Ephemeral: Transitory or short-lived. From Greek via Latin, “lasting only for a day.” The earliest sense of “ephemera” in English (1528) was medical: a fever that lasted a single day. The adjective “ephemeral” also originally applied only to diseases. “Ephemerality” was first documented in 1822.
Ephemerality is newly in vogue—indeed, it’s “the new buzz word” among some startup founders and investors, according to Forbes writer Parmy Olson—thanks to mobile applications that cause photos (Snapchat) and messages (Gryphn, Frankly, Wickr) to self-destruct* after a defined time period.
Wickr logo. From the home page: “The Internet is forever. Your private communications don’t need to be.”
In a December 22 column for the Wall Street Journal, technology writer Farhad Manjoo calls Snapchat “the most important technology of 2013” because it “provides a sense of liberation from the constraints of a permanent record.” Manjoo asks whether we want “an erasable Internet”:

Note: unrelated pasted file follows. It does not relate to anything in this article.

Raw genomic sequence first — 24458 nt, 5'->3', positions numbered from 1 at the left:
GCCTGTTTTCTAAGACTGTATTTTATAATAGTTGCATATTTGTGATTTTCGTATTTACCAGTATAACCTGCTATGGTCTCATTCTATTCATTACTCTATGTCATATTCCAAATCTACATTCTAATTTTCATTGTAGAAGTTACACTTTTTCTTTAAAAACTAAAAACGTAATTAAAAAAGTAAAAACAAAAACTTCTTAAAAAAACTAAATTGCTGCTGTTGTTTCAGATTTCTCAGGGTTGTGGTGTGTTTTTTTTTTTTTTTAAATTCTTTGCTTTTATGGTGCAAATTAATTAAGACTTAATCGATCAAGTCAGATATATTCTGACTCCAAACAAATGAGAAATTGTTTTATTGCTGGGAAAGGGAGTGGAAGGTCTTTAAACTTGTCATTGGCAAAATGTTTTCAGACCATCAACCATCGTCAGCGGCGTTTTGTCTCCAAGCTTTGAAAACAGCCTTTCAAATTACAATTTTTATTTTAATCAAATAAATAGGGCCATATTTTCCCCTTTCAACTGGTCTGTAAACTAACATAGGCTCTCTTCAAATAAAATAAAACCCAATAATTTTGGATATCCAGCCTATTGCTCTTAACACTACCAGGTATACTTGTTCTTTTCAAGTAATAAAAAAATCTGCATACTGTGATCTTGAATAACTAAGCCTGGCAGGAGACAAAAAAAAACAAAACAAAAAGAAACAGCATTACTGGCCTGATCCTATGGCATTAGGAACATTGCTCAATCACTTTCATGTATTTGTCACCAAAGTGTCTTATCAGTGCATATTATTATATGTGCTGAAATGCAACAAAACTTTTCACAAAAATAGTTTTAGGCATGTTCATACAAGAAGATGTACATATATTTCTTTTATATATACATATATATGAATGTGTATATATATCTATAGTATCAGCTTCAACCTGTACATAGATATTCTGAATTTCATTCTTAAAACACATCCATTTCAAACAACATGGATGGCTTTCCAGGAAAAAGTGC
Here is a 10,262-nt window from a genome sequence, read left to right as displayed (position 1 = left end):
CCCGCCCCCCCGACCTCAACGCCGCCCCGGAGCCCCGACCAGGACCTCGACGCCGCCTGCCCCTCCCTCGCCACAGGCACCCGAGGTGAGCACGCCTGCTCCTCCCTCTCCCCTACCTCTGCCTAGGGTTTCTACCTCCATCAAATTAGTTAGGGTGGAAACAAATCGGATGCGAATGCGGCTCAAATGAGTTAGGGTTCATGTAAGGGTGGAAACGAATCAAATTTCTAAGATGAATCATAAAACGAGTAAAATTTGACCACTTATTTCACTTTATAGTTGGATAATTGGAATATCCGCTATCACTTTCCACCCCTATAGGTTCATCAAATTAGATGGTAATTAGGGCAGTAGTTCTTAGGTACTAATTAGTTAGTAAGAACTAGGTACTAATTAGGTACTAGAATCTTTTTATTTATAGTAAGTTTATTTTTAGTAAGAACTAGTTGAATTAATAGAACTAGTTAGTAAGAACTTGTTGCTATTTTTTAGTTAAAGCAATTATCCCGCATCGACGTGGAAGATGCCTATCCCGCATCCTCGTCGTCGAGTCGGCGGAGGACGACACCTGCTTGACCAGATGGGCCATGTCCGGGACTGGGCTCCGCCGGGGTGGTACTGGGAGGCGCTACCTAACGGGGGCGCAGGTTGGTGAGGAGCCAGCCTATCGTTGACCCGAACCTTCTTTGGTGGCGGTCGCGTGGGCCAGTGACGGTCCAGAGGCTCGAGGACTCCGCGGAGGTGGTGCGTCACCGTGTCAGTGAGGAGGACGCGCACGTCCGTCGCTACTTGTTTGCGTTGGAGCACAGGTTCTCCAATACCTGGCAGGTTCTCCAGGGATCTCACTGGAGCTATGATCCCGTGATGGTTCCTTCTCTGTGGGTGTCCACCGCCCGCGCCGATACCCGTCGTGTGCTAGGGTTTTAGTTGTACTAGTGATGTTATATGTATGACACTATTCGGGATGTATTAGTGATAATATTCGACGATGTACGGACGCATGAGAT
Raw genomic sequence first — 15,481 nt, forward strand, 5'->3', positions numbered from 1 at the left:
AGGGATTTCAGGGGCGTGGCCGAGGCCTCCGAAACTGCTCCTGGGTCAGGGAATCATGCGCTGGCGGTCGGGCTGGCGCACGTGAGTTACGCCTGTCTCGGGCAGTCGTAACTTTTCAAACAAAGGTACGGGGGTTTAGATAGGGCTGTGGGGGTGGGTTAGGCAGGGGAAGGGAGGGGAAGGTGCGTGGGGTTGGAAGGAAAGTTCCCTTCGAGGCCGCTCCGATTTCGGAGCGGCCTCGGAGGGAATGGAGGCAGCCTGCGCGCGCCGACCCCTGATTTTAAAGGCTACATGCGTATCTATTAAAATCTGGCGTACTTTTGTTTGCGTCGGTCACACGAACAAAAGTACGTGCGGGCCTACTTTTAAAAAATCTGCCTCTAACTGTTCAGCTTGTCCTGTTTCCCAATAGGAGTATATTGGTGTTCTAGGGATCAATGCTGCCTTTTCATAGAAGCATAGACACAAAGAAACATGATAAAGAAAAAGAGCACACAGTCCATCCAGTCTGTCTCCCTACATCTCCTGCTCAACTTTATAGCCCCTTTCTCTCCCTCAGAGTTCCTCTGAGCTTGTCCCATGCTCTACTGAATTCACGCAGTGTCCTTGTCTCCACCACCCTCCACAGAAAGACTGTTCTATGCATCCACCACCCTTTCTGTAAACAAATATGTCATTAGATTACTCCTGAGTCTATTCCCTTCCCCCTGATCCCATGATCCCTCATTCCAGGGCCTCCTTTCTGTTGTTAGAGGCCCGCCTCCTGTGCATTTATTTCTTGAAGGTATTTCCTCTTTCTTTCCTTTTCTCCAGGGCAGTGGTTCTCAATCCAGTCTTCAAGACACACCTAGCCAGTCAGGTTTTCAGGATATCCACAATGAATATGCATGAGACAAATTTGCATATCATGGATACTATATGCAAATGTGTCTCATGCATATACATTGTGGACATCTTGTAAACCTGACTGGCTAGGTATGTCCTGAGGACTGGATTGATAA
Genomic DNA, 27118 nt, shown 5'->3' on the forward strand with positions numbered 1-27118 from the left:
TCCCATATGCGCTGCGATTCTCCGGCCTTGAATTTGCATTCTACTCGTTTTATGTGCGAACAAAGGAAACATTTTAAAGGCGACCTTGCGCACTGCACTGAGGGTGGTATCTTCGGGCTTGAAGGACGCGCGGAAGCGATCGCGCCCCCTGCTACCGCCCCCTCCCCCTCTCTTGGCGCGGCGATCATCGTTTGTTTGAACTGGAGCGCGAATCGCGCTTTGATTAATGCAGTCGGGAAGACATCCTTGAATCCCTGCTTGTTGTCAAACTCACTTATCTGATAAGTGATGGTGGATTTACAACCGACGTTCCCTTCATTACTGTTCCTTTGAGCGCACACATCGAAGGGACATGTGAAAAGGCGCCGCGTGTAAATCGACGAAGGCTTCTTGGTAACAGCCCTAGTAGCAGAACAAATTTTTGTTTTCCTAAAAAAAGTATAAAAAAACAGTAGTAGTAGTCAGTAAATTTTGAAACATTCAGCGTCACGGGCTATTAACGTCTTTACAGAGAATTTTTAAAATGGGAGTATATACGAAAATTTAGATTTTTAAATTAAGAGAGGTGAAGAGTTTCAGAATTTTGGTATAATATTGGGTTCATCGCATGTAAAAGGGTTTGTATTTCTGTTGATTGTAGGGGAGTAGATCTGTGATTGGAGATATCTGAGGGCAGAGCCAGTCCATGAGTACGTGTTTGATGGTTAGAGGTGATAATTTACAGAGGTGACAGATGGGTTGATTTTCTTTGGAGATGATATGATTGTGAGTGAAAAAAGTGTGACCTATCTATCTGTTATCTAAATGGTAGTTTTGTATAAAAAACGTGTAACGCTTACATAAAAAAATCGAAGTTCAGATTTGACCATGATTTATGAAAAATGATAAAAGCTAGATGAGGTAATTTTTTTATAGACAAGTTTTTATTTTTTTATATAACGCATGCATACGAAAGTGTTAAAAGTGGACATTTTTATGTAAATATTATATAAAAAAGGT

That question is exactly why Snapchat is so important, because before Snapchat, the Erasable Internet wasn’t an option. The Forever Internet seemed the only way. Now, with users, investors, and engineers rushing to ephemeral-data apps created in Snapchat's image, forever-ness isn’t assumed.
“Apps that make data ephemeral are going to be used with increasing frequency,” says Lee Raine, director of the Pew Research Center's Internet & American Life Project, “because people are beginning to recognize that the context of a post can be misunderstood, and it is better to have more control over exchanges and not risk the possibility that content stays out there and causes problems down the road.” (Source: Communications of the ACM.)
* According to the Online Etymology Dictionary, “self-destruct” was “apparently first attested in the U.S. television series ‘Mission Impossible’ (1966).” However, “self-destructive” has been around since the 1650s.